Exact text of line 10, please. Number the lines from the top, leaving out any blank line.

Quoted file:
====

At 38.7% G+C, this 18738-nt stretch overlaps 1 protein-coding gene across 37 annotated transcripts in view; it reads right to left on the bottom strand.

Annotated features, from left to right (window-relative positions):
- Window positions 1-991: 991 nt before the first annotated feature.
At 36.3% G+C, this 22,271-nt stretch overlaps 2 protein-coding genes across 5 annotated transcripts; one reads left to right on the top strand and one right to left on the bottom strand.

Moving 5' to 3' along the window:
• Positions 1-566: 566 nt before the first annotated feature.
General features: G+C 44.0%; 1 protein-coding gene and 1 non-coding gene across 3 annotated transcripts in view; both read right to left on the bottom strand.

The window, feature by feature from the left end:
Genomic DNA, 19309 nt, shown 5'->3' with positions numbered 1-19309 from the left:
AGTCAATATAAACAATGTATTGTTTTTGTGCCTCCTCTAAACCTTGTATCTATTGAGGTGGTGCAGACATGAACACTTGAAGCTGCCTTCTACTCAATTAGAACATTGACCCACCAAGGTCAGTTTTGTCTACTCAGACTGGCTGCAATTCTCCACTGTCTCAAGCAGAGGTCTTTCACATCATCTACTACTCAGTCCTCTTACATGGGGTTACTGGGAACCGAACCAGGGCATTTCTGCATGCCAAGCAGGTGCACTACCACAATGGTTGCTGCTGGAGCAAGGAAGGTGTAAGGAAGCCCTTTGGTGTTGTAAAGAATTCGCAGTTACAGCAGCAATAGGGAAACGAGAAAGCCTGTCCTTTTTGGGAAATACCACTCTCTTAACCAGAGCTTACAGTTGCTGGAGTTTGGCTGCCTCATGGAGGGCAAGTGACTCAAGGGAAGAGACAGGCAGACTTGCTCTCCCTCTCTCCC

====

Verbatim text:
AGTCAATATAAACAATGTATTGTTTTTGTGCCTCCTCTAAACCTTGTATCTATTGAGGTGGTGCAGACATGAACACTTGAAGCTGCCTTCTACTCAATTAGAACATTGACCCACCAAGGTCAGTTTTGTCTACTCAGACTGGCTGCAATTCTCCACTGTCTCAAGCAGAGGTCTTTCACATCATCTACTACTCAGTCCTCTTACATGGGGTTACTGGGAACCGAACCAGGGCATTTCTGCATGCCAAGCAGGTGCACTACCACAATGGTTGCTGCTGGAGCAAGGAAGGTGTAAGGAAGCCCTTTGGTGTTGTAAAGAATTCGCAGTTACAGCAGCAATAGGGAAACGAGAAAGCCTGTCCTTTTTGGGAAATACCACTCTCTTAACCAGAGCTTACAGTTGCTGGAGTTTGGCTGCCTCATGGAGGGCAAGTGACTCAAGGGAAGAGACAGGCAGACTTGCTCTCCCTCTCTCCC